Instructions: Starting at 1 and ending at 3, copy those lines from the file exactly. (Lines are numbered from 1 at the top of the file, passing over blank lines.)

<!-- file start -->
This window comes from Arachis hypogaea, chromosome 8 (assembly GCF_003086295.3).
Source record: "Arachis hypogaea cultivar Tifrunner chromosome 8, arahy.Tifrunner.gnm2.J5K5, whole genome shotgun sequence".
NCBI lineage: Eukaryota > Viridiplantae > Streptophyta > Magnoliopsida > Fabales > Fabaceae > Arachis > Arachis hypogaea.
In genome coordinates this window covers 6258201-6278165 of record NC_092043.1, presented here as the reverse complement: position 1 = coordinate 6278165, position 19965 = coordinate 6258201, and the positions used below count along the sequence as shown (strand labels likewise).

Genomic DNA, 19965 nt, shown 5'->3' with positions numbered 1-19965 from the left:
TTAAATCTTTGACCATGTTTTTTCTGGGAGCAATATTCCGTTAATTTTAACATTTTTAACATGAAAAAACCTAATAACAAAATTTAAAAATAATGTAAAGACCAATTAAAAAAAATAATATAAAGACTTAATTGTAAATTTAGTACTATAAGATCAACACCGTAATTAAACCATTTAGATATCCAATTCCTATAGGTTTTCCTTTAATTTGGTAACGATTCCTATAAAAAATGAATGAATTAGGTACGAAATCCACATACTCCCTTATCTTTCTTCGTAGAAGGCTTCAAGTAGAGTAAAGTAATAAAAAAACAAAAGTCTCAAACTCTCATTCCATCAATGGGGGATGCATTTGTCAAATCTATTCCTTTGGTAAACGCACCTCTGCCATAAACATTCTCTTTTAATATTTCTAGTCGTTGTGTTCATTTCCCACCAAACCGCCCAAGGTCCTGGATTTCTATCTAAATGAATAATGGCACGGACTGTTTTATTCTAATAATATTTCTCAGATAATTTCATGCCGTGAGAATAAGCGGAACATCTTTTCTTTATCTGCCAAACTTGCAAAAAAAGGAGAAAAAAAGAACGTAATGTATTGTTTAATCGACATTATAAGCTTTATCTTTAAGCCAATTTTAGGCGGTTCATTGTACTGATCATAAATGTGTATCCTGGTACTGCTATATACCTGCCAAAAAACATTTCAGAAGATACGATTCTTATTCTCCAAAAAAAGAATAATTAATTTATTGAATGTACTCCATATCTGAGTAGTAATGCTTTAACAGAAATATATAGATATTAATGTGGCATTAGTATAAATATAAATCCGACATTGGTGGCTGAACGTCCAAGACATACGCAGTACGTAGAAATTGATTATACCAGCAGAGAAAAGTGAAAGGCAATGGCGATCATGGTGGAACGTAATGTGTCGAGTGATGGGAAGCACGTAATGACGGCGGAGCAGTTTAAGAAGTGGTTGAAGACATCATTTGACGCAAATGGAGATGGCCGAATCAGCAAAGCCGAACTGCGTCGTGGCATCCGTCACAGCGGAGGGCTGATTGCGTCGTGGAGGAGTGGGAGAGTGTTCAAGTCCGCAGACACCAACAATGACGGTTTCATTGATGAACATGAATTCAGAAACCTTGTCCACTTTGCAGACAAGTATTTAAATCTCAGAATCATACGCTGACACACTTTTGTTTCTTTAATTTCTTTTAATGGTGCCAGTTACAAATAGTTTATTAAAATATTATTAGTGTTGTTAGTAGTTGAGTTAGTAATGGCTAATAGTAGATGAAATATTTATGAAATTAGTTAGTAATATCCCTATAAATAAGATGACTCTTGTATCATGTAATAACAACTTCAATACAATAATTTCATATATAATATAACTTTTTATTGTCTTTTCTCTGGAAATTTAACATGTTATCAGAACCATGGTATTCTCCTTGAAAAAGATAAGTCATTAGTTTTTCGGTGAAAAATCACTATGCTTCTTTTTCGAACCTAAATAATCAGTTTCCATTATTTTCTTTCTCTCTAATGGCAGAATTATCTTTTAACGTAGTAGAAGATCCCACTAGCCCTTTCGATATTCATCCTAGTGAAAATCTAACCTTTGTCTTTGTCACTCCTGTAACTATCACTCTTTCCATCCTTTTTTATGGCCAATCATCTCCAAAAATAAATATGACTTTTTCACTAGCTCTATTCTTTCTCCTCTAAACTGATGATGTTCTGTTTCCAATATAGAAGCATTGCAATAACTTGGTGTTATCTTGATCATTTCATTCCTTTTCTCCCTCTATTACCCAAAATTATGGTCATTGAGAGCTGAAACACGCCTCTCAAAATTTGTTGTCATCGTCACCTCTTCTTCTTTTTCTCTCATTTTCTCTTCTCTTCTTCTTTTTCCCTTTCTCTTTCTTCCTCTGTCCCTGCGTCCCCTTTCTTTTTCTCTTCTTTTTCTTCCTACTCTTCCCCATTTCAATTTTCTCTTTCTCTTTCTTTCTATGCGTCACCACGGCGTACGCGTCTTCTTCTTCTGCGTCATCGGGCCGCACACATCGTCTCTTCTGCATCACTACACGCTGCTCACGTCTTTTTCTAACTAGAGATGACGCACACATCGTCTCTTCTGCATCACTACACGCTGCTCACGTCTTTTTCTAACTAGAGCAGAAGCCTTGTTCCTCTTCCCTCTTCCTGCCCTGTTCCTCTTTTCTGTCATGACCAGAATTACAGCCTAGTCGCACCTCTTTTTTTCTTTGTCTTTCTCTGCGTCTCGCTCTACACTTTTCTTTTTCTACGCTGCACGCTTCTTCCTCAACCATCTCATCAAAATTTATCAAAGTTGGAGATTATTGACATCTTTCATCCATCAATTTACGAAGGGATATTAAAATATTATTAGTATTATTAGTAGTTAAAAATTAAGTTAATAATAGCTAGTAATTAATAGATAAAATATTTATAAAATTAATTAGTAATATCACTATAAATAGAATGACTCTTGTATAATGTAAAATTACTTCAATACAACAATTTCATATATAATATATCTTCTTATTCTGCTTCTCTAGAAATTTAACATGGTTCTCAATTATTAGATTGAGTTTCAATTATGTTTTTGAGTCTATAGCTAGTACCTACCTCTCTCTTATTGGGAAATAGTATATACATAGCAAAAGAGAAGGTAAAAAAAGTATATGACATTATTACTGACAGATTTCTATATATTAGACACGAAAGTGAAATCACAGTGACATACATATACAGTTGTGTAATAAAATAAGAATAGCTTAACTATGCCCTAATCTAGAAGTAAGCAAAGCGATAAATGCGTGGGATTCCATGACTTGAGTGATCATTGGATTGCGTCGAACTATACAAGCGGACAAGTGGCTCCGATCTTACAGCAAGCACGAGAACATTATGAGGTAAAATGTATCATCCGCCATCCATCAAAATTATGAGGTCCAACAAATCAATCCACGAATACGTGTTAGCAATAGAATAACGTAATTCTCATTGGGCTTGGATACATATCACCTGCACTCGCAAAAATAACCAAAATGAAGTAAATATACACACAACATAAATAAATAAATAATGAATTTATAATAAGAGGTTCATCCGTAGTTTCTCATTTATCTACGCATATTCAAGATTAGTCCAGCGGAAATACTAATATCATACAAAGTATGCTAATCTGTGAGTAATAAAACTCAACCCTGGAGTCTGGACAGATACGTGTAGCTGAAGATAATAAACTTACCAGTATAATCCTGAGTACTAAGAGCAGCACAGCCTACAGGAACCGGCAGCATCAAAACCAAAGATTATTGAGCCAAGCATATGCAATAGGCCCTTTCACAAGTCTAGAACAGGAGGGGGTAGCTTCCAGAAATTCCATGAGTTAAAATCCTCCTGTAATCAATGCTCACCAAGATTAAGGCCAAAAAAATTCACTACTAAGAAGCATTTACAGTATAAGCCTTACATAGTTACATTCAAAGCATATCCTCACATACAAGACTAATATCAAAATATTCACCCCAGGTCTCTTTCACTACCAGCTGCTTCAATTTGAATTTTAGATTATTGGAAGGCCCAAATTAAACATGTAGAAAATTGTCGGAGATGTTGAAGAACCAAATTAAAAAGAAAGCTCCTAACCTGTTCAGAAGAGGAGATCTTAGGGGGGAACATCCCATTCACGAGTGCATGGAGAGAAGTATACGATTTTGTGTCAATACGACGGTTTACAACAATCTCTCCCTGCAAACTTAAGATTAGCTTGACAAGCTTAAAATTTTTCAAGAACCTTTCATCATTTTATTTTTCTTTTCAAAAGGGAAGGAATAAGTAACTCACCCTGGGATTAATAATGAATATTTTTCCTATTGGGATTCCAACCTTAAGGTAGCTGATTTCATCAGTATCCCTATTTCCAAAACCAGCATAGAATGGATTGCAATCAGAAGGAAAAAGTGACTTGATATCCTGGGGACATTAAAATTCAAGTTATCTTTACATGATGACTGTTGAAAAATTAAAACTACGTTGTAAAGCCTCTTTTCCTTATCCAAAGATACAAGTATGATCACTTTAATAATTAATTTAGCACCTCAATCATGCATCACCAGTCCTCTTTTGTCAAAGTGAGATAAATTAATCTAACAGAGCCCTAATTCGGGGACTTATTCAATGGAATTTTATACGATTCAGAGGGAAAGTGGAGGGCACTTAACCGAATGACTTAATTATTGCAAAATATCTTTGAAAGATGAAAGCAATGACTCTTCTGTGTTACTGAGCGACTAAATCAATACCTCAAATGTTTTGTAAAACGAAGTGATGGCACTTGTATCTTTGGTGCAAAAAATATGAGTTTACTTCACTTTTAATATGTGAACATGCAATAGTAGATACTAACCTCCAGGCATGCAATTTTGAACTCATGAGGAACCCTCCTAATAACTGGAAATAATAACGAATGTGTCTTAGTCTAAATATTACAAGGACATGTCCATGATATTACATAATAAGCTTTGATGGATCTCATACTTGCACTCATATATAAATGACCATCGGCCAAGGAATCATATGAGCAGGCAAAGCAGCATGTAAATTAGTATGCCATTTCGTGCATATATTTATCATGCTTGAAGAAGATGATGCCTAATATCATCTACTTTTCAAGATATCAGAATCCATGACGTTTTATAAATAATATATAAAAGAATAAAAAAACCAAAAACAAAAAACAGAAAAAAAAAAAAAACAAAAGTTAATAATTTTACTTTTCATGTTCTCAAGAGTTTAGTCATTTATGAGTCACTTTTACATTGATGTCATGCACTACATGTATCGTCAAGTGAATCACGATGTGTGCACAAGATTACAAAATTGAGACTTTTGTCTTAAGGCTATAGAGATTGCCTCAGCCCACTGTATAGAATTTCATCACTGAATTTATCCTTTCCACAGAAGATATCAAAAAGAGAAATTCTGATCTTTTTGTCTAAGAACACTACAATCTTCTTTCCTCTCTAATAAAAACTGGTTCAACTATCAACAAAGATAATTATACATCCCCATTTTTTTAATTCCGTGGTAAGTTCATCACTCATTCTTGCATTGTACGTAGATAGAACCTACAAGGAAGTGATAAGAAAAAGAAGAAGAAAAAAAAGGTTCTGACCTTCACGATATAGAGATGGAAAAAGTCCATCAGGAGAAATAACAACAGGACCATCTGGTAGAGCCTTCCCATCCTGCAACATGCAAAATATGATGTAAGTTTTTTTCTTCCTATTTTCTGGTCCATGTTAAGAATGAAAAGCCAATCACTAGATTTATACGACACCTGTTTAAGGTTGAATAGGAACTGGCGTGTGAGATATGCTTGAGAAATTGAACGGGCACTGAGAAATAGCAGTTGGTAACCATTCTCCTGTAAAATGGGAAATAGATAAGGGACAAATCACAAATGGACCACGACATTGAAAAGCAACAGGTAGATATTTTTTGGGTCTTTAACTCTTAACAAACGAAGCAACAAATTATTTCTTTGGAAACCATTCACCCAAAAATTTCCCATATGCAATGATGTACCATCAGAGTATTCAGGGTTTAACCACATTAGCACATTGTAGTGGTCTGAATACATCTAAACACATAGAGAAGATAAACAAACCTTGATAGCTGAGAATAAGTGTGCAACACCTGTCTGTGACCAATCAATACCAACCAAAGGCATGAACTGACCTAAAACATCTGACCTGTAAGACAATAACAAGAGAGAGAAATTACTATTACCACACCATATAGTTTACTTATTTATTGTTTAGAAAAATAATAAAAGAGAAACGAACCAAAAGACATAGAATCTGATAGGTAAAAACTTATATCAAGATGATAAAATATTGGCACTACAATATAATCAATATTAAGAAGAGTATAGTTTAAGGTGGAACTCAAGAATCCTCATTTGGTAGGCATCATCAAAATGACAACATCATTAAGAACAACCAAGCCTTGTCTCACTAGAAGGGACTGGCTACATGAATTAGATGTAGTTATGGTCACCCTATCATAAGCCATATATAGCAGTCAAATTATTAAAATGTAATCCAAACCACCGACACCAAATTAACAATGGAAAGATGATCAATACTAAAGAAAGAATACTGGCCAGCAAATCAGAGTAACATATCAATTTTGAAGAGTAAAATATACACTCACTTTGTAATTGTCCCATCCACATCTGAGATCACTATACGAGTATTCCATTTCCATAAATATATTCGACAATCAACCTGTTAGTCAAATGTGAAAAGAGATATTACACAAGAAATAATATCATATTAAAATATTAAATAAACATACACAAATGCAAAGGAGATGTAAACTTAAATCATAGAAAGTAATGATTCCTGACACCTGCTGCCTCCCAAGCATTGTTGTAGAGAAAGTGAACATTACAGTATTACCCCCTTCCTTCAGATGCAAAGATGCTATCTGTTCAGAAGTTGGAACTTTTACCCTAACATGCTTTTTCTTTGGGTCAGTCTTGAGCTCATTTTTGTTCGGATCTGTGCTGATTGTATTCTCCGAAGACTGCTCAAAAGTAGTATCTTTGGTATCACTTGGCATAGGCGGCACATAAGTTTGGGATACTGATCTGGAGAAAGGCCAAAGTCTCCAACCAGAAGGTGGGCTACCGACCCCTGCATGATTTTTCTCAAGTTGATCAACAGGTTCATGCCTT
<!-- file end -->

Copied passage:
This window comes from Arachis hypogaea, chromosome 8 (assembly GCF_003086295.3).
Source record: "Arachis hypogaea cultivar Tifrunner chromosome 8, arahy.Tifrunner.gnm2.J5K5, whole genome shotgun sequence".
NCBI lineage: Eukaryota > Viridiplantae > Streptophyta > Magnoliopsida > Fabales > Fabaceae > Arachis > Arachis hypogaea.